In 711 Iberia was invaded by a Muslim army commanded by
ibn Ziyad. The last Visigothic king, Rodrigo, tried to
invasion but was defeated. The Muslims advanced to Córdoba
then to Toledo, the Visigothic capital. The last
the Visigoths was made at Mérida, which fell in June 713
long siege. In the spring of 714, a Muslim army commanded
ibn Nusair marched to Saragossa and then to León and
Évora, Santarém, and Coimbra fell by 716. Thus, within
years, the Muslims had conquered and occupied the entire
peninsula. Only a wedge of wet, mountainous territory in
extreme northwest called Astúrias remained under Christian
In Lusitania land was divided among Muslim troops.
bad crops and a dislike for the wet climate put an end to
short-lived Muslim colonization along the Douro River.
preferred the dry country below the Tagus River because it
more familiar, especially the Algarve, an area of
Portugal where the Muslim imprint remains the strongest.
Muslim aristocracy settled in towns and revived urban
others fanned out across the countryside as small farmers.
Visigothic peasants readily converted to Islam, having
superficially Christianized. Some Visigothic nobles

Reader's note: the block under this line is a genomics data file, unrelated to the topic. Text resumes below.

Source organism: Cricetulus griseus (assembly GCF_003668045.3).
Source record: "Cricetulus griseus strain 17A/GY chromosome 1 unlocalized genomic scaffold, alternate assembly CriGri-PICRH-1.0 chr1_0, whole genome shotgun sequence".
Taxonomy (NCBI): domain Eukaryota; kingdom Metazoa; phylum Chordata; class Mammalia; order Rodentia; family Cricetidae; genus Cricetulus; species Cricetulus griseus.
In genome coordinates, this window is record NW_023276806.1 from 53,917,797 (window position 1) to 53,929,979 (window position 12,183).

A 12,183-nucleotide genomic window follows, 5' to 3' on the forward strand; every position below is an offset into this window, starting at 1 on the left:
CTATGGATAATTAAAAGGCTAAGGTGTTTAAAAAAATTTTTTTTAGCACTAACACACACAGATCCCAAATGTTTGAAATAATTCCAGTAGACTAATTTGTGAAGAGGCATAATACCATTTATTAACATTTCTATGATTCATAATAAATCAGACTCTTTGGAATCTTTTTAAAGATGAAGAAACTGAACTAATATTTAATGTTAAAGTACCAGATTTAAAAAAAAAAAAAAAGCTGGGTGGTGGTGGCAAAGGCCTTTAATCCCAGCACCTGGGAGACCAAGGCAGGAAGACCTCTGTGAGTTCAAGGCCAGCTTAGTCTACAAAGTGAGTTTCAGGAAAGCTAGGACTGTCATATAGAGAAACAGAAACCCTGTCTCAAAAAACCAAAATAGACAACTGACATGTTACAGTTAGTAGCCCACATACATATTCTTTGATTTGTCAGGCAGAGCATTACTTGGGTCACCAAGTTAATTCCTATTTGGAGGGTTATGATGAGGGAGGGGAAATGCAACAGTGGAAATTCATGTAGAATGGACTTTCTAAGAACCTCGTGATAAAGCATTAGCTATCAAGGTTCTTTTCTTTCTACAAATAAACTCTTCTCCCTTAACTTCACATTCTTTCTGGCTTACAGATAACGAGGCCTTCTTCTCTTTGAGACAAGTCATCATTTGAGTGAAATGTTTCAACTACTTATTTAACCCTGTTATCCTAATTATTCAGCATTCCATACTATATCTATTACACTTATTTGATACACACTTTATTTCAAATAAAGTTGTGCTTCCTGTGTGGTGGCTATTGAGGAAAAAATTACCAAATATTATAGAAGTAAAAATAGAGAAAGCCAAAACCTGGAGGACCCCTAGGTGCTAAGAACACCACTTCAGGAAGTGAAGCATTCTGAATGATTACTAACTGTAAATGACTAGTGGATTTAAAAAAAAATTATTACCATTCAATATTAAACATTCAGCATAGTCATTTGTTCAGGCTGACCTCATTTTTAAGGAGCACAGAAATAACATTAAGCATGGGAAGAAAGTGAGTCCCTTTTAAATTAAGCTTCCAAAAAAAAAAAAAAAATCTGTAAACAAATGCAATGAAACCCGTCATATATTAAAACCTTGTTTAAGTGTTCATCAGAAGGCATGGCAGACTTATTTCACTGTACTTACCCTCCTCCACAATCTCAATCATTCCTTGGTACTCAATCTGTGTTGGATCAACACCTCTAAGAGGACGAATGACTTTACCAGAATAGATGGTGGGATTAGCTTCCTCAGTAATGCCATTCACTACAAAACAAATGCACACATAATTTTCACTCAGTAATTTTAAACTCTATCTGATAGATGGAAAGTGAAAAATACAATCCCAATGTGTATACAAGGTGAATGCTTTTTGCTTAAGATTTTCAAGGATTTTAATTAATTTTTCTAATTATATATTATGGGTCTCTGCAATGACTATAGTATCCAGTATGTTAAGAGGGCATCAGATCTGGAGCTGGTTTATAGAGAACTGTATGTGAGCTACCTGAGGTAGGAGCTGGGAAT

practice Christianity, but most converted to Islam and
confirmed by the Muslims as local governors. Jews, who
always an important element in the urban population,
exercise a significant role in commerce and scholarship.
Al Andalus, as Islamic Iberia was known, flourished for
years, under the Caliphate of Córdoba. Nothing in Europe
approached Córdoba's wealth, power, culture, or the
its court. The caliphs founded schools and libraries; they
cultivated the sciences, especially mathematics; they
arabesque decoration into local architecture; they
mines; they developed commerce and industry; and they
irrigation systems, which transformed many arid areas into
orchards and gardens. Finally, the Muslim domination
more than 600 Arabic words into the Portuguese language.
The Golden Age of Muslim domination ended in the
century when local nobles, who had become rich and
began to carve up the caliphate into independent regional
city-states (taifas), the most important being the
emirates of Badajoz, Mérida, Lisbon, and Évora. These
struggles provided an opportunity for small groups of
Christians, who had taken refuge in the mountainous
the peninsula, to go on the offensive against the Muslims,
beginning the Christian reconquest of Iberia.
Data as of January 1993